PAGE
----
Leslie's biggest impact on the Canadian province was leaving about 45,000 households without electricity. The storm also felled trees and left buildings and homes without roofs and siding, the Canadian Broadcasting Corp. reported.
But by afternoon, Leslie, while still churning out 70 mph winds, had been designated a post-tropical cyclone as it departed the region at a 45 mph clip, the National Hurricane Center in Miami said, and the CBC said Canadian officials had lifted the weather warnings for Newfoundland.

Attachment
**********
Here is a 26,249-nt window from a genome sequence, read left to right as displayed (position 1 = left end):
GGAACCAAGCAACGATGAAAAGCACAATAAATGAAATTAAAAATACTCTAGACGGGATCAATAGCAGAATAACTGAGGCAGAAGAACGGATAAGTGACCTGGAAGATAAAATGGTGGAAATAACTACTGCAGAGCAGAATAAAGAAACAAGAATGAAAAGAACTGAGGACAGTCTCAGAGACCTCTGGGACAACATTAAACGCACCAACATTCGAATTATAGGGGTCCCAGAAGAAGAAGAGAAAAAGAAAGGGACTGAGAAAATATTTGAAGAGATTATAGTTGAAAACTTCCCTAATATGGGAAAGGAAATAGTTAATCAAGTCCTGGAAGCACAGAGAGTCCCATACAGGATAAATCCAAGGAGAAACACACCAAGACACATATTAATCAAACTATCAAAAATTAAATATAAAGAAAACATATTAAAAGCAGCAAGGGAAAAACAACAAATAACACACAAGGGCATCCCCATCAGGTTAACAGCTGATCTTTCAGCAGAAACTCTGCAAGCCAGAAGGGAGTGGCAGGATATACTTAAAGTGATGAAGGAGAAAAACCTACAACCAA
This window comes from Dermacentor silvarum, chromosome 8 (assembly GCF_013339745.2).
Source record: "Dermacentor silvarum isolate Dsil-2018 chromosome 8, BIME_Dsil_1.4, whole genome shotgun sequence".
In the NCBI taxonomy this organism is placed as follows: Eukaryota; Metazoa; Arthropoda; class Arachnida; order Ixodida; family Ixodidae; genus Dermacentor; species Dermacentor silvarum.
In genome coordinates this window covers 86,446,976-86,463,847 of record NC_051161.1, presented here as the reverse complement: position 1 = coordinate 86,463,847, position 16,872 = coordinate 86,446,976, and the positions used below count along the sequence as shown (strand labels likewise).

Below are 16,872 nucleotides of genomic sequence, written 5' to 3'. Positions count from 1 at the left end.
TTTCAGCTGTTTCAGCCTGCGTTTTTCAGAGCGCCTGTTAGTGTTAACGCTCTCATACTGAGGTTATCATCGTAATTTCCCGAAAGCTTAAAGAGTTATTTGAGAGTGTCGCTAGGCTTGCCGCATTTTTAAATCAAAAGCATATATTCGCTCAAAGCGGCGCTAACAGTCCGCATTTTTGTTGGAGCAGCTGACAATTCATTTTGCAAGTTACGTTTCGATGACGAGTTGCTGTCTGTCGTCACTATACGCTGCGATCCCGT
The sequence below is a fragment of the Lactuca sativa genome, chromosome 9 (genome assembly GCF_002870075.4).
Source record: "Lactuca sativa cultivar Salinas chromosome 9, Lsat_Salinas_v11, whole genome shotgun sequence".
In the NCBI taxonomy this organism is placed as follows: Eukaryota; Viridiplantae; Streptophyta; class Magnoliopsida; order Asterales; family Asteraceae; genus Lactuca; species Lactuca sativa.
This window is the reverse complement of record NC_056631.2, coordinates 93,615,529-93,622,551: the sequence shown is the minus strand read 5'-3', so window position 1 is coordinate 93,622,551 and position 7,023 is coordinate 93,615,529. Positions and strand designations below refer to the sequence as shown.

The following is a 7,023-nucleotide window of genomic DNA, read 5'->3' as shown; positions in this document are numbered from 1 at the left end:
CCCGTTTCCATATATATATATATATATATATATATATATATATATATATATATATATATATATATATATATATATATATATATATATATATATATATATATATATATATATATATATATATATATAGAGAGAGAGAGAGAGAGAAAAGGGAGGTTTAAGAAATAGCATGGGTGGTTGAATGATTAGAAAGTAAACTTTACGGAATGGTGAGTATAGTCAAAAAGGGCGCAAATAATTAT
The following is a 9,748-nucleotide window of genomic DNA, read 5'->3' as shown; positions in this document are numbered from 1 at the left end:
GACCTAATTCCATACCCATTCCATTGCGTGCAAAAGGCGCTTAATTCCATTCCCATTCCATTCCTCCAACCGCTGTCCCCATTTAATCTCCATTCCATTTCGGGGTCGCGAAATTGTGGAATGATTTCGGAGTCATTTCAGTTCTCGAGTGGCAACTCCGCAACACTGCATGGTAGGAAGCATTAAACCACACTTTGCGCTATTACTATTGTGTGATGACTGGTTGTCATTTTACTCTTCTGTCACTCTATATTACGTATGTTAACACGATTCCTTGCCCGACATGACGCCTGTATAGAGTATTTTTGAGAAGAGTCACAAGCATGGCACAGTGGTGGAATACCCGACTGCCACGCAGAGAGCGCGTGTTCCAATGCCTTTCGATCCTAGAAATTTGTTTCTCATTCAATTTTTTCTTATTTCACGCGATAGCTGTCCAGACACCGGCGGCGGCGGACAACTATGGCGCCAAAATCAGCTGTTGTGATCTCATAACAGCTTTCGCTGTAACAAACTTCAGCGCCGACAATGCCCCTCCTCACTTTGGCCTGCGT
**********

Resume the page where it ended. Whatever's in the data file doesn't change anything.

By 11 a.m. EDT, the center of the storm, at one time a Category 1 hurricane, was already about 130 miles north-northwest of St. John's, Newfoundland, as it headed to the north-northeast.
The hurricane center said the storm, which had tropical storm-force winds extending outward up to 345 miles, would remain strong for another day or two out over the Atlantic.
Michael, on the other hand, had disintegrated into a remnant low by 5 p.m. EDT out in the northern Atlantic. Once a small-but-powerful Category 3 hurricane, the storm was centered about 1,025 miles west-northwest of the Azores and moving to the north-northeast at 31 mph. Its maximum sustained winds were 40 mph.